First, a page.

There’s so much story going on here, from the hopeful concern of the surrounding crowd, to the knowledge that whatever might have happened, that Mew took a bite of the berry first. It’s wistful, poignant, a moment of hope and doubt superbly caught. Also, you know, it’s a really pretty drawing on a piece of cardboard.
The contrast in art styles between Akira Komayama’s Deoxys, and the previous Mew, is one of the reasons Pokémon cards can be so celebrated and adored. Much like the Mew, there’s so much going on here, the first-glance appearance of a Mythical Pokémon stood in the light of a UFO belying a more complicated scene.
That’s not a UFO, but a Gigantamaxed Orbeetle, the megamind ladybug beast. But look at those planets, the colours chosen, the pink blasts of laser light. Surely, with this collection, there’s a case for clean prints of these cards with all the text removed?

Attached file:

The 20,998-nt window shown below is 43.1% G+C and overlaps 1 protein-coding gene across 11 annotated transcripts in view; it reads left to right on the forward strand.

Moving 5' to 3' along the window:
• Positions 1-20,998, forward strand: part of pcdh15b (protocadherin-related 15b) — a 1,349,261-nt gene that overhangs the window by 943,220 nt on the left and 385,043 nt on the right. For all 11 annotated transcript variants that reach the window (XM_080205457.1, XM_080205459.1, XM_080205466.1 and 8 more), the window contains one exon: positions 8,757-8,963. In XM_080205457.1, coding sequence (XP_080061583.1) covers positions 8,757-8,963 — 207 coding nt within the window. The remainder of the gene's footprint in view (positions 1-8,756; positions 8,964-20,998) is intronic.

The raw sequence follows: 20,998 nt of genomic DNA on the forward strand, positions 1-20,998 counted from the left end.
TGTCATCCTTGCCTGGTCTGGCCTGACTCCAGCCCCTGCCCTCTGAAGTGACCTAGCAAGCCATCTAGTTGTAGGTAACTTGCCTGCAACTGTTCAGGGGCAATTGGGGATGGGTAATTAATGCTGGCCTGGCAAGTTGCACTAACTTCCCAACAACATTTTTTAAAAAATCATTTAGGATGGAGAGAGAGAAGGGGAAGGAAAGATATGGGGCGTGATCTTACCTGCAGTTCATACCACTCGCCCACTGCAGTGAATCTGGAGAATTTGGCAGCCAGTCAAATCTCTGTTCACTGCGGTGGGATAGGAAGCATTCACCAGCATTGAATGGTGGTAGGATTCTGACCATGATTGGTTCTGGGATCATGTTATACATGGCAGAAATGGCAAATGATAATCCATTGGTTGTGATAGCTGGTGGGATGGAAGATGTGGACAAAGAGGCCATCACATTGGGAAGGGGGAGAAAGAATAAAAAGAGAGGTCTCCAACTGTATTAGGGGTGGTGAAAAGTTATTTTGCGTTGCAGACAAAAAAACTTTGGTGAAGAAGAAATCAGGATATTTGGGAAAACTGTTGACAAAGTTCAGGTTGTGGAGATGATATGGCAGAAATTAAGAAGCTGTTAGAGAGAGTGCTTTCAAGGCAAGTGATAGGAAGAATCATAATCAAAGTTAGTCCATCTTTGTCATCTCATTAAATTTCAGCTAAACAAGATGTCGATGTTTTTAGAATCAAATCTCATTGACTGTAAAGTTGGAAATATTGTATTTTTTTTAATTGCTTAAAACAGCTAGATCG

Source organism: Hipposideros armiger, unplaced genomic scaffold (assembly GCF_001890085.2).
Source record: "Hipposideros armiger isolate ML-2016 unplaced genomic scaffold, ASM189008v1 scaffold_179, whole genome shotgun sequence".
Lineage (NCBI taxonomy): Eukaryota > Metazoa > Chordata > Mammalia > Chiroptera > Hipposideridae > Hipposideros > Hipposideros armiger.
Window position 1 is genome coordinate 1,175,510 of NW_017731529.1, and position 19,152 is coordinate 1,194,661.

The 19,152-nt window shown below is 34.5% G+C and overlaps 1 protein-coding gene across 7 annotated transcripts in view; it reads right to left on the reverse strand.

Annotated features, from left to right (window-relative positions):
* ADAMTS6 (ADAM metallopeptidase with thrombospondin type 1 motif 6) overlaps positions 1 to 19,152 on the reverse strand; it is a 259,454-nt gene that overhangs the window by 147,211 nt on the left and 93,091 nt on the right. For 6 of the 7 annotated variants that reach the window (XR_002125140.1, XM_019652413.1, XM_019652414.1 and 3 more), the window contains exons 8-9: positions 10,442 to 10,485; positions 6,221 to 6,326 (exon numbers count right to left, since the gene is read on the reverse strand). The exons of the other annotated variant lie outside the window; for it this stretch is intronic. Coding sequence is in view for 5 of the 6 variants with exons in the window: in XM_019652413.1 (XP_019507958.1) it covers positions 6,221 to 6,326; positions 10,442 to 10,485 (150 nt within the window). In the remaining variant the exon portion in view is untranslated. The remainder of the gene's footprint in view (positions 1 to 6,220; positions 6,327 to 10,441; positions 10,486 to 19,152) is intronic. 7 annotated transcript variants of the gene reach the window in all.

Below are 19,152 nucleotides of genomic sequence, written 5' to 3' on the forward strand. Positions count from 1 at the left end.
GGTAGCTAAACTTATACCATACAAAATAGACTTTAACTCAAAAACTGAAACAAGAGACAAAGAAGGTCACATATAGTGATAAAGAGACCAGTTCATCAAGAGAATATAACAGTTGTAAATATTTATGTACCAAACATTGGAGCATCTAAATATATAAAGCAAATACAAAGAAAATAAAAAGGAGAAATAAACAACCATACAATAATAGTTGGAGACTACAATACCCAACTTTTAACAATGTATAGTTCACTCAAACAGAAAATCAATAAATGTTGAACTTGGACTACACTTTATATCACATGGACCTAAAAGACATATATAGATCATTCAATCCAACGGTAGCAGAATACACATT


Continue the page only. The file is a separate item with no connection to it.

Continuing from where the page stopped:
Yuu Nishida has been responsible for some of the most striking Pokémon cards in recent years, following her win of the first Pokémon Card Game Illustration Grand Prix in 2019. That four-part Morpeko V-UNION was hers, along with Lost Origin’s incredible Rotom V full-art.
Further proving why she’s one of the most exciting artists working on the cards is this new Miltank. What a Pokémon to receive such effort! Although, of course, this became one of the most important cards in the meta when it was first released (in a very plain form) in Astral Radiance, adding the game-changing Ability to resist all damage from the far-too dominant V cards.
So it’s glorious to see it realised with art as stunning as this. Pour a glass of Moomoo Milk and tuck in.
Of course it’s not Numel! But it’d be no fun to title the page with the truth. This delightfully cute card is by Miki Tanaka, who has been creating art for Pokémon since 1999’s Fossil set, but she all-too rarely gets given a full-art.
This is just so adorable, that cheeky Ditoo brazenly grazing amidst the Numel, spiking the camera in its glee at getting away with it.
This stunning card is one of my absolute favourites in the set. While there are others here that convey utter majesty, almost religious reverence for the Pokémon they feature, this goes in the absolute opposite direction. It’s this amazing combination of the complete silliness of a Dunsparce-infested bedroom, but presented with complete seriousness, no gags.